Home Theater Acoustics – Listen to Your Speakers, Not Your Room

Home Theater Acoustics – Listen to Your Speakers, Not Your Room

Once you take a decision to make an investment on some type of home theater gear, the next thing you will probably be doing is to make a visit to the home theater showroom and you are simply impressed by the high end system and buy it at an exorbitant price and take it home. You are full of excitement, spending a lot of time fixing and installing it and finally when you actually slide in your preferred DVD, you find that you are not getting the same smooth and thrilling audio experience you felt when it was played for you at the shop. So what went wrong?

The main thing to be noted is that once the AV system delivers reasonable quality of sound, the possible reason for unsatisfactory audio could be the room acoustics, which is the most ignored aspect in setting up your home theater. When the listener is at some distance from the speakers, what he hears is what is known as “far field”, as the sound is in fact coming to him indirectly from the surfaces of room and not from the speakers. The speakers disperse the sound in all directions, and the room gives the effect of a big filter, amplifying some sounds while moderating others.

How to go about this task? If you can afford it, better hire a consultant who is an acoustically qualified professional and it will be worth your investment.  If cost must be kept down, you sure can improve the room acoustics, just by following some simple rules.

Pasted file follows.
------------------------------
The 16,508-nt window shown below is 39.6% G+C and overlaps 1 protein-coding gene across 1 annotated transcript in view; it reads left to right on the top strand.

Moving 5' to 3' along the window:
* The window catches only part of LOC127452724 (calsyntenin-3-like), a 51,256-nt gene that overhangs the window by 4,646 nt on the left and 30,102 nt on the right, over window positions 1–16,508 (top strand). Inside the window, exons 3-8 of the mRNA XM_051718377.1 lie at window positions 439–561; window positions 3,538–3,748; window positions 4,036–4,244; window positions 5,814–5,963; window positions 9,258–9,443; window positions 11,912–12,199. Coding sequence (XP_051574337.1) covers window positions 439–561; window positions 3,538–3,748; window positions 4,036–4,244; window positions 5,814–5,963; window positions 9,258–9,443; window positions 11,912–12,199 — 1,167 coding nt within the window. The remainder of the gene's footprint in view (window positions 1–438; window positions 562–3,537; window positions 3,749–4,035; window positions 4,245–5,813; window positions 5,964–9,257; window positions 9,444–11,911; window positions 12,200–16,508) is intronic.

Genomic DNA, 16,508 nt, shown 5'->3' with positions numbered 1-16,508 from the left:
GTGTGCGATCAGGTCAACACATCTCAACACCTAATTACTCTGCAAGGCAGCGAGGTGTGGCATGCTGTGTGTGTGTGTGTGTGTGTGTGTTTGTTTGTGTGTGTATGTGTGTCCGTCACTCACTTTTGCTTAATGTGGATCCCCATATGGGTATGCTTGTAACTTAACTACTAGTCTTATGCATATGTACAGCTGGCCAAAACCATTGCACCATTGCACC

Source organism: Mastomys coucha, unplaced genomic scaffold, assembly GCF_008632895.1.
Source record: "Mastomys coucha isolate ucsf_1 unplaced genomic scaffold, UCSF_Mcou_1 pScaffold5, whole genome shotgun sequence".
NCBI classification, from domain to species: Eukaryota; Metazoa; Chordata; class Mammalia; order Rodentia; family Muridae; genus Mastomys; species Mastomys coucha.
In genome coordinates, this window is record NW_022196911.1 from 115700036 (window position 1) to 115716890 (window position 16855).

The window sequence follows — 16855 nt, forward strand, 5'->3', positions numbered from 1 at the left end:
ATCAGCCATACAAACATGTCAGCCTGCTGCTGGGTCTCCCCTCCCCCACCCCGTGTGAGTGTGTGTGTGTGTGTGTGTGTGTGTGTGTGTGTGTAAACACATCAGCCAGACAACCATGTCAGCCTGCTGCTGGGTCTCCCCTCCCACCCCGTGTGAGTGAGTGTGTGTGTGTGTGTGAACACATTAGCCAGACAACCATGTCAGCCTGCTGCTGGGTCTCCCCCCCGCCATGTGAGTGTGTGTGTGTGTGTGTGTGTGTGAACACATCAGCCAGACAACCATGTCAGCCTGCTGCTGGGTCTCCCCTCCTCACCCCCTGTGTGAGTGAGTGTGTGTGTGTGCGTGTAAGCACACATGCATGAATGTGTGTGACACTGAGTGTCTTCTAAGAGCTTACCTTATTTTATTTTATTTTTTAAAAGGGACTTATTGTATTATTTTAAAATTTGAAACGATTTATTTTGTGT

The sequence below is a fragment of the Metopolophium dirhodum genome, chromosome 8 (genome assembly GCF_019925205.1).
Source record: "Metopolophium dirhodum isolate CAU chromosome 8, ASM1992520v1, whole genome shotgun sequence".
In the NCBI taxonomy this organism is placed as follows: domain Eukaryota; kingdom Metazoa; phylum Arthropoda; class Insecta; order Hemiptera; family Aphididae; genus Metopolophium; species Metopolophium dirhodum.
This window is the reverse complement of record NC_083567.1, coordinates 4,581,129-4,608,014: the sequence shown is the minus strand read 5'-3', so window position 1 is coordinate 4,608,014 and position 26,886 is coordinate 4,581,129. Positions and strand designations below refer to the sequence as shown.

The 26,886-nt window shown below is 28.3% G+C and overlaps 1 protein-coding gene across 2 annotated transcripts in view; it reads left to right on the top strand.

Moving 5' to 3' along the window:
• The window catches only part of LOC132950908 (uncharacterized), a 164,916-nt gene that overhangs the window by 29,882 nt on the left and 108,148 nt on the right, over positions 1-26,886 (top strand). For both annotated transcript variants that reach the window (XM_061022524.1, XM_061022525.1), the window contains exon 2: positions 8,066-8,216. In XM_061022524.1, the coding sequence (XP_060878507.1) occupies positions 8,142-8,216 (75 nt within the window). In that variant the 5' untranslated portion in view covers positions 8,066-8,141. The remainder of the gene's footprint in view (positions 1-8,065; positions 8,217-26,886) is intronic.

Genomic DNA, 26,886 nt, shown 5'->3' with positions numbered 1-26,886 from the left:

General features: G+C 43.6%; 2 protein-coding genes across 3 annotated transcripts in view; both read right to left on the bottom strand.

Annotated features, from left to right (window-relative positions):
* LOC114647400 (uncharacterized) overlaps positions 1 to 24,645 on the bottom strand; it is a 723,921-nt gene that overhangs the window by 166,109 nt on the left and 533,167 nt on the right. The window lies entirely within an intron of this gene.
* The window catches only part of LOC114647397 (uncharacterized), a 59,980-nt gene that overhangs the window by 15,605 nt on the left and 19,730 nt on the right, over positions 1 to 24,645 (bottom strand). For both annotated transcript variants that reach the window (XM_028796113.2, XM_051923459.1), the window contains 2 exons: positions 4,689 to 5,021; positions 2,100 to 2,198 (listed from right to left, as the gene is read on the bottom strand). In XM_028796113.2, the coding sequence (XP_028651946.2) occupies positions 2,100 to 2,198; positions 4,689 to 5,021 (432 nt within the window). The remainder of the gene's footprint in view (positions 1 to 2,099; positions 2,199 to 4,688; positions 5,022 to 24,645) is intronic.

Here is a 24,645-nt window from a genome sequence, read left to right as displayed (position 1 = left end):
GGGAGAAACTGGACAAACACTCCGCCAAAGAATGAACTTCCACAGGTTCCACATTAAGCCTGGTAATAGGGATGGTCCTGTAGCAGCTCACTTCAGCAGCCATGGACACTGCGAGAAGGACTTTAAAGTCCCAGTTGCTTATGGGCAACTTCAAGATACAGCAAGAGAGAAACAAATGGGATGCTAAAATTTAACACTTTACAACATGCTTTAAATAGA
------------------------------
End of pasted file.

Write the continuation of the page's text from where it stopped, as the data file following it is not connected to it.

• If it is within your capacity, tackle excessive external noise, (HVAC, footsteps, traffic etc.).
  • You wall area to the extent of 20-40 percent must be covered with acoustical absorption panels in order to lessen reverberation, echoes and flutter.
  • Install absorptive bass traps in corners for minimizing building up low frequency sounds.

There are several products for noise control available for keeping undesired sounds from getting into your home theater. Duct silencers and duct and pipe lagging can minimize HVAC noise, isolation clips and vinyl noise barrier can decouple ceilings and walls thus interrupting the transmission of sound wave, and acoustic doors with door seals can also help. The purpose of these is to increase speech intelligibility in the soundtrack of the movie by reducing the signal/noise ratio. Bass traps and acoustic panels are available in different materials and prices. Panels wrapped with custom fabrics can be made to match the room’s decor, so also prefabricated panels and ready-made kits. The bottom line is that an average sound system in an acoustically treated room will perform better than an expensive sound system in a badly tuned room.



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